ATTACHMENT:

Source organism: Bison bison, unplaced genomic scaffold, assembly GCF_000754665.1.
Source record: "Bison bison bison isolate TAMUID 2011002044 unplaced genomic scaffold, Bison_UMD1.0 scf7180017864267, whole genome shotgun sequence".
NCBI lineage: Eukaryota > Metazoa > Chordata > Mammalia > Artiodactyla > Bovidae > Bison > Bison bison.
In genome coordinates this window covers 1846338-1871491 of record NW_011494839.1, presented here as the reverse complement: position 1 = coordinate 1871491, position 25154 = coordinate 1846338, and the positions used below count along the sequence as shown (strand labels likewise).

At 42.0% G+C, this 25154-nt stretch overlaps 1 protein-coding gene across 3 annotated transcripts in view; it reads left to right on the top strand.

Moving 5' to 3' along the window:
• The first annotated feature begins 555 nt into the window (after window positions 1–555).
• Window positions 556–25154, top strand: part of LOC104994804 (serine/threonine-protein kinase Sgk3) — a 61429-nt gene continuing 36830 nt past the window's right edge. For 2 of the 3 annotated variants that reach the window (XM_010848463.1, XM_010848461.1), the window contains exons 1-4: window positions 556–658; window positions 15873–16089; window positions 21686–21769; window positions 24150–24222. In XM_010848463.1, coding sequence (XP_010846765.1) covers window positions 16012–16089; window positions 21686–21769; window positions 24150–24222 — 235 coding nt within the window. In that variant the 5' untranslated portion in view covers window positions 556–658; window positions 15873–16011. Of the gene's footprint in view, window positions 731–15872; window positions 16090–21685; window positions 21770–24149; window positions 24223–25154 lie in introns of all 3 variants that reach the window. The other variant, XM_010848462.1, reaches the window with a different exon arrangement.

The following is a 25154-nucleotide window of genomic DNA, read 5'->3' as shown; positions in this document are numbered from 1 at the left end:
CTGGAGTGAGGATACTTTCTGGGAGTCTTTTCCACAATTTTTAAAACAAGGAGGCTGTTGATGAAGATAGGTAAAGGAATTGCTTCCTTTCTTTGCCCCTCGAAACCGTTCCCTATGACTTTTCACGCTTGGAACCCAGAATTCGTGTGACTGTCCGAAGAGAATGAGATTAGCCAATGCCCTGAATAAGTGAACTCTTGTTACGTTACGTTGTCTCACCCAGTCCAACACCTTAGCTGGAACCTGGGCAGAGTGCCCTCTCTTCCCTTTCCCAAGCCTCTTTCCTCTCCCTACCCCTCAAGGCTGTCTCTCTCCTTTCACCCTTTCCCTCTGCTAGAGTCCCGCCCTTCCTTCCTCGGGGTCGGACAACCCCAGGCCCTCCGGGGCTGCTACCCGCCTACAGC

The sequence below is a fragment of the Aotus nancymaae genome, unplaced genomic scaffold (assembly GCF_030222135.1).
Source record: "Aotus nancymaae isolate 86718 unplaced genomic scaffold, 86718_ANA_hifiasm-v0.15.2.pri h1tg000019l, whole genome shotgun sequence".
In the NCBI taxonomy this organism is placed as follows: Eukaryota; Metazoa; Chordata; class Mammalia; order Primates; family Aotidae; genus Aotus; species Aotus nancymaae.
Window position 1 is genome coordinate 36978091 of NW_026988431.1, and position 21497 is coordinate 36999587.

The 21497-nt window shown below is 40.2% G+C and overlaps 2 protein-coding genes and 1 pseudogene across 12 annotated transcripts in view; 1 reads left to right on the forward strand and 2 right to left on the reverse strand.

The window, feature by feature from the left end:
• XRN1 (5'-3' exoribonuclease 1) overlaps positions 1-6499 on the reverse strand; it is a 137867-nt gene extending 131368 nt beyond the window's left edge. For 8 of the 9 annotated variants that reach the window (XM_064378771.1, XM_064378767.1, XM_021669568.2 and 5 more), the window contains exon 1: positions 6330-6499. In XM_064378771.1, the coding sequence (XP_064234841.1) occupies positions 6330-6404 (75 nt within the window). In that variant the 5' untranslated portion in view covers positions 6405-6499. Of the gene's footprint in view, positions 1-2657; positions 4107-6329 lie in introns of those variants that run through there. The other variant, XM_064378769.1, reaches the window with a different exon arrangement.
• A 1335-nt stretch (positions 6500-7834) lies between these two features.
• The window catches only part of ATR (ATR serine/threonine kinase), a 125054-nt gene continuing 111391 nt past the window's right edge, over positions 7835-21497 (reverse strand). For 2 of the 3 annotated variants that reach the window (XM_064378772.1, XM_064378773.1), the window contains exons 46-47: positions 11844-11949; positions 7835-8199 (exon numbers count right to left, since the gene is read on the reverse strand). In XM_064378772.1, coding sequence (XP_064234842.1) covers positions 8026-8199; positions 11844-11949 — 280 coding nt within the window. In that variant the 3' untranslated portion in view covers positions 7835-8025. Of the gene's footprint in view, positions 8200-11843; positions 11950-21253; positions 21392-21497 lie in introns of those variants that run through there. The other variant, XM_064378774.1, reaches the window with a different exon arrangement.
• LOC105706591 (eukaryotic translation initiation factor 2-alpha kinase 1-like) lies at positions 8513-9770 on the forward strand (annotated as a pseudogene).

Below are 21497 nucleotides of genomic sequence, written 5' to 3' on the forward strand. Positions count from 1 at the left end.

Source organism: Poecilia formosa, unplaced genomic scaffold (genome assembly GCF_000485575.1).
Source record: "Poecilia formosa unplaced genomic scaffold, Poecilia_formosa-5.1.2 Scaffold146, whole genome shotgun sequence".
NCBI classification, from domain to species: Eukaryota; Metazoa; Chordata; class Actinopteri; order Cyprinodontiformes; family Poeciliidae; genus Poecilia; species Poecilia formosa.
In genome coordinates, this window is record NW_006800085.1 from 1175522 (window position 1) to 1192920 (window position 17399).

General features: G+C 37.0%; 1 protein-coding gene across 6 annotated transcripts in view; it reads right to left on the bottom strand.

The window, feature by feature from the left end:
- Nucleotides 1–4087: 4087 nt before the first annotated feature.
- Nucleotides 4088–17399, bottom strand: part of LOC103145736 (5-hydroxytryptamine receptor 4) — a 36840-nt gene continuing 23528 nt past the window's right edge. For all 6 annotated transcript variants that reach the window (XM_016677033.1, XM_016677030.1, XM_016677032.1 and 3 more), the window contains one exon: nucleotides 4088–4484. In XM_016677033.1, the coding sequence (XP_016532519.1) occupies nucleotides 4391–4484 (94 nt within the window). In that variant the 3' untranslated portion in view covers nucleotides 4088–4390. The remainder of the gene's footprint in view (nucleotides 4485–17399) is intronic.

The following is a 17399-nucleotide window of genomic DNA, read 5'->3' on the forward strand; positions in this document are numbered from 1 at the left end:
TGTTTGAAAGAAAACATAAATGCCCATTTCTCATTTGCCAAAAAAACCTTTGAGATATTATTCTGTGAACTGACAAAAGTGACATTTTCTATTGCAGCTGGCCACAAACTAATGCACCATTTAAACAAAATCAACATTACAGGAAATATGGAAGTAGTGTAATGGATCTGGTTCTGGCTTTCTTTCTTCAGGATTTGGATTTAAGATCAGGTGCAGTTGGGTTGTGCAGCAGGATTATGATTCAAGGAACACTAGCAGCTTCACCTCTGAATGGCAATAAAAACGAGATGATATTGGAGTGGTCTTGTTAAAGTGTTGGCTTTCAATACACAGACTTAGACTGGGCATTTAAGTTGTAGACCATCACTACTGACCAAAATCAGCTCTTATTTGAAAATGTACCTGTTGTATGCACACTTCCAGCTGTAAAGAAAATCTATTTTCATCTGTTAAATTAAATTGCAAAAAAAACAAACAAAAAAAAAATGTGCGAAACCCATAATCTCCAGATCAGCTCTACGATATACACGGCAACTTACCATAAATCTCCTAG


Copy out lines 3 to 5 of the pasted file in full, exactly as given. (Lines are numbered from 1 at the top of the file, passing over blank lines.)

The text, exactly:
NCBI lineage: Eukaryota > Metazoa > Chordata > Mammalia > Artiodactyla > Bovidae > Bison > Bison bison.
In genome coordinates this window covers 1846338-1871491 of record NW_011494839.1, presented here as the reverse complement: position 1 = coordinate 1871491, position 25154 = coordinate 1846338, and the positions used below count along the sequence as shown (strand labels likewise).

At 42.0% G+C, this 25154-nt stretch overlaps 1 protein-coding gene across 3 annotated transcripts in view; it reads left to right on the top strand.